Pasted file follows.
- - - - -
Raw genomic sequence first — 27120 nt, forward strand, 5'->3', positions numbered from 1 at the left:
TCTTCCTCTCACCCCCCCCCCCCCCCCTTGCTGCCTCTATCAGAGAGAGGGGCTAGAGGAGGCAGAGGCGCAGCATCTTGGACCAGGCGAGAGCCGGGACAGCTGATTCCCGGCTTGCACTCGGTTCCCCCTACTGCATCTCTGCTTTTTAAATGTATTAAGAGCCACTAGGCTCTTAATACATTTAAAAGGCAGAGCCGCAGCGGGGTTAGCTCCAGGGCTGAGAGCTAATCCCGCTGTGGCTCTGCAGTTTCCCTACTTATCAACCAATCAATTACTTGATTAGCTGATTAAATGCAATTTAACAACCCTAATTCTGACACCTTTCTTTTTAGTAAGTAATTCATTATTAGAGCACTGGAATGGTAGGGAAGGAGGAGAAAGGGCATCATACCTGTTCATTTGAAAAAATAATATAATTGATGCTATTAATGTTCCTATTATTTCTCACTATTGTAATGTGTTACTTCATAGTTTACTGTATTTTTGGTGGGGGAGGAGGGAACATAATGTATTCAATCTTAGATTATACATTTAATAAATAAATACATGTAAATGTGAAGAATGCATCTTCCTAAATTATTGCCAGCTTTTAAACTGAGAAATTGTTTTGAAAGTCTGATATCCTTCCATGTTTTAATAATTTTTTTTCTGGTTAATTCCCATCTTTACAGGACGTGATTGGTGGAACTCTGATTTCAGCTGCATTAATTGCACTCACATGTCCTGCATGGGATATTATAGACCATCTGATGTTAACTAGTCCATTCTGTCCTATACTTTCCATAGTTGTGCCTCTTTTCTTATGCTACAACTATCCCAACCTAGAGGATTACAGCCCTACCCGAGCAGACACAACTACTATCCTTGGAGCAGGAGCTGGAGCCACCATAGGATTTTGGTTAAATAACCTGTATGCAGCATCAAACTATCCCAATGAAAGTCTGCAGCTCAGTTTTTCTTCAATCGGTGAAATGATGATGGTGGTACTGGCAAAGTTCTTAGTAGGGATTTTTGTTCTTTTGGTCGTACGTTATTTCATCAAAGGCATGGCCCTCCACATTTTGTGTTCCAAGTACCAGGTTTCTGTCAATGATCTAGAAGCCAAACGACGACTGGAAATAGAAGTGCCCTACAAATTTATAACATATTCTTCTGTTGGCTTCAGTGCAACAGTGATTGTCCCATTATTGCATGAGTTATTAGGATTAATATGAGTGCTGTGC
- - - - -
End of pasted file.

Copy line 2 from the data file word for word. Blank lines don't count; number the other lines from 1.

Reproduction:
TCTTCCTCTCACCCCCCCCCCCCCCCCTTGCTGCCTCTATCAGAGAGAGGGGCTAGAGGAGGCAGAGGCGCAGCATCTTGGACCAGGCGAGAGCCGGGACAGCTGATTCCCGGCTTGCACTCGGTTCCCCCTACTGCATCTCTGCTTTTTAAATGTATTAAGAGCCACTAGGCTCTTAATACATTTAAAAGGCAGAGCCGCAGCGGGGTTAGCTCCAGGGCTGAGAGCTAATCCCGCTGTGGCTCTGCAGTTTCCCTACTTATCAACCAATCAATTACTTGATTAGCTGATTAAATGCAATTTAACAACCCTAATTCTGACACCTTTCTTTTTAGTAAGTAATTCATTATTAGAGCACTGGAATGGTAGGGAAGGAGGAGAAAGGGCATCATACCTGTTCATTTGAAAAAATAATATAATTGATGCTATTAATGTTCCTATTATTTCTCACTATTGTAATGTGTTACTTCATAGTTTACTGTATTTTTGGTGGGGGAGGAGGGAACATAATGTATTCAATCTTAGATTATACATTTAATAAATAAATACATGTAAATGTGAAGAATGCATCTTCCTAAATTATTGCCAGCTTTTAAACTGAGAAATTGTTTTGAAAGTCTGATATCCTTCCATGTTTTAATAATTTTTTTTCTGGTTAATTCCCATCTTTACAGGACGTGATTGGTGGAACTCTGATTTCAGCTGCATTAATTGCACTCACATGTCCTGCATGGGATATTATAGACCATCTGATGTTAACTAGTCCATTCTGTCCTATACTTTCCATAGTTGTGCCTCTTTTCTTATGCTACAACTATCCCAACCTAGAGGATTACAGCCCTACCCGAGCAGACACAACTACTATCCTTGGAGCAGGAGCTGGAGCCACCATAGGATTTTGGTTAAATAACCTGTATGCAGCATCAAACTATCCCAATGAAAGTCTGCAGCTCAGTTTTTCTTCAATCGGTGAAATGATGATGGTGGTACTGGCAAAGTTCTTAGTAGGGATTTTTGTTCTTTTGGTCGTACGTTATTTCATCAAAGGCATGGCCCTCCACATTTTGTGTTCCAAGTACCAGGTTTCTGTCAATGATCTAGAAGCCAAACGACGACTGGAAATAGAAGTGCCCTACAAATTTATAACATATTCTTCTGTTGGCTTCAGTGCAACAGTGATTGTCCCATTATTGCATGAGTTATTAGGATTAATATGAGTGCTGTGC